Sunday, August 8, 2010

From the Gulf of Mexico to Coxsackie-Athens High

Regular readers of this blog are well aware that my blogging activities sort of ran off the rails in early April and that my blog posts since then can be counted on the digits of one hand—with a couple of thumbs to spare. Getting my various projects back on the rails and back up to speed has been a long, slow process, so when Barbara O’Brien (The Mahablog) asked me if I could post one of her articles on my other blog (Petey’s Pipeline) I readily agreed. I might be too proud to ask for help, but that doesn’t necessarily mean that I’m too proud to accept help if it’s offered.

After you’ve read Barbara’s most excellent and insightful piece about the Gulf Oil Disaster, do yourself a favor and read Coxsackie-Athens High School valedictorian Erica Goldson’s graduation speech in which she makes a scathing condemnation of institutionalized education. Larry Hamelin (The Barefoot Bum) believes that Erica’s profound and moving speech deserves the widest dissemination, and I concur. It is, after all, hard to be smart if you can’t think.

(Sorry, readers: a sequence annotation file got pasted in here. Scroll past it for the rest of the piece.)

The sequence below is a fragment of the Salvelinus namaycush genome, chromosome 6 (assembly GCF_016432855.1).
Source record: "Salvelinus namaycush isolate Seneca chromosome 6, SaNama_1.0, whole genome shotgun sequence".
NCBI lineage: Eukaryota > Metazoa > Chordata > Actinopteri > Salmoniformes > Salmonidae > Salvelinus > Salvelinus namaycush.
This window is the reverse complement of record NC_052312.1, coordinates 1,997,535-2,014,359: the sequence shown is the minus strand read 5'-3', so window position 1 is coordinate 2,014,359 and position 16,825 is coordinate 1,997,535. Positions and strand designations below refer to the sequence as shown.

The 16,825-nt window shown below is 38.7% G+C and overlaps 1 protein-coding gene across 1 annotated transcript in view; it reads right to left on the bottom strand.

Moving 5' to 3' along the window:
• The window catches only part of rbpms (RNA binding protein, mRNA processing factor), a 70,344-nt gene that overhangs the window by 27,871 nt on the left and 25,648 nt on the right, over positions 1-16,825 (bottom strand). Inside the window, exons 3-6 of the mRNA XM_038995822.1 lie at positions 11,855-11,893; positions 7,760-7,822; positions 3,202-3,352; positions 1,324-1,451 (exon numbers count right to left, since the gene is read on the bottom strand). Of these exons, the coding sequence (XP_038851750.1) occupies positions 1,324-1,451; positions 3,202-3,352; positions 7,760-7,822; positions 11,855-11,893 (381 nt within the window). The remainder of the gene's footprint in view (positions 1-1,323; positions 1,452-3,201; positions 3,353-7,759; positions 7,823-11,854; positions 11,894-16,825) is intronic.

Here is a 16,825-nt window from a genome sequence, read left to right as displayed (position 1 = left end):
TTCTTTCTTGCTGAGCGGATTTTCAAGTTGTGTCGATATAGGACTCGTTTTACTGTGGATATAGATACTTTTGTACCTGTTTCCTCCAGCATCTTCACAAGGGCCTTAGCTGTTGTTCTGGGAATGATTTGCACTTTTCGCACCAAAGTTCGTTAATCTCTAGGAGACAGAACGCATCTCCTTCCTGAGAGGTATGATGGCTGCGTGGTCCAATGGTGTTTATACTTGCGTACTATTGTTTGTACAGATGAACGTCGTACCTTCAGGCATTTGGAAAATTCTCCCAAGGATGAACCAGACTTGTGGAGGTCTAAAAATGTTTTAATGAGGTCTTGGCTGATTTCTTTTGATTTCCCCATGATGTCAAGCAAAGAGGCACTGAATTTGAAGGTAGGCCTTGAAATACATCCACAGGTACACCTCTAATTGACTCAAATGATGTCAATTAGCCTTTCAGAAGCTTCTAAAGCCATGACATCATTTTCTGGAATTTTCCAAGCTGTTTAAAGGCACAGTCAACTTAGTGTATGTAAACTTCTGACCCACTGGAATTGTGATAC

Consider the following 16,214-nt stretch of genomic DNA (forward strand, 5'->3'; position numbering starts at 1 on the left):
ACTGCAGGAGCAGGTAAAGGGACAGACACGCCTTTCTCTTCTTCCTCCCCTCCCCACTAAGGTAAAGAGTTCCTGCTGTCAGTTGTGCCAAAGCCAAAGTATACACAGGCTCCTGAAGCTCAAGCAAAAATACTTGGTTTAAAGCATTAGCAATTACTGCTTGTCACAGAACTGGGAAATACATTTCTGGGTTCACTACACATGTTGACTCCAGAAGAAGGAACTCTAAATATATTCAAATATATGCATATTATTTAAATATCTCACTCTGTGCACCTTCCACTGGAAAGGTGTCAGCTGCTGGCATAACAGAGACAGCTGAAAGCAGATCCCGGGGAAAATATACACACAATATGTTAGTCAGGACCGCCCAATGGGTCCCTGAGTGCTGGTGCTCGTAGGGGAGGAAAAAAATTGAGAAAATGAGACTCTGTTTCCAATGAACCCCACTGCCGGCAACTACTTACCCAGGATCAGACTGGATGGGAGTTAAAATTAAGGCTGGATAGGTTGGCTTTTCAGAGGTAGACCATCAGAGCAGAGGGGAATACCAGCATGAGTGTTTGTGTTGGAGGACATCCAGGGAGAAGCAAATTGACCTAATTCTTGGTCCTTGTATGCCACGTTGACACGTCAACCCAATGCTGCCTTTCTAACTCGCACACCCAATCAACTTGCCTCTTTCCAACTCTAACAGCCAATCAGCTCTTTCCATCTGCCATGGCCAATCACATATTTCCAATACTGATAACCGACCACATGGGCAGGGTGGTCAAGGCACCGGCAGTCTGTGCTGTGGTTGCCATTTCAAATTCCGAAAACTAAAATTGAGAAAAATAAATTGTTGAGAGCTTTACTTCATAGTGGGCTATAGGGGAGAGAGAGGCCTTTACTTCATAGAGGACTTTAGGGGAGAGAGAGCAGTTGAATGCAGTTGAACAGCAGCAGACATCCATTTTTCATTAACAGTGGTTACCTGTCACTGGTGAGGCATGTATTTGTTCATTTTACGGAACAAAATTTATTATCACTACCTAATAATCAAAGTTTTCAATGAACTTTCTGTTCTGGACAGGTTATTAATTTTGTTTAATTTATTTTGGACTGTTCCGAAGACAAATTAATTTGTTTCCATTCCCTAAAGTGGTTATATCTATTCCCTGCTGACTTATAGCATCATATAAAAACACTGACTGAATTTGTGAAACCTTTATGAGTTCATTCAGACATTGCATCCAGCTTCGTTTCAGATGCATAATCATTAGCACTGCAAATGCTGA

Q >>>


  1. And yet, we have a whole country that thinks it is.

    As they sit mesmerized by Beck and Limpbaugh media.

    Glad to have you back, Phil!


    It is, after all, hard to be smart if you can’t think.

  2. Thanks, Suzan, it's good to be back, although posting is liable to be sketchy for the next month or so, as I have four more book reviews to write (The Queen of Patpong, by Tim Hallinan; First of State, by Robert Greer; and Lost Dog and Chasing Smoke, both by Bill Cameron). Once those are done, regular blog posting will resume.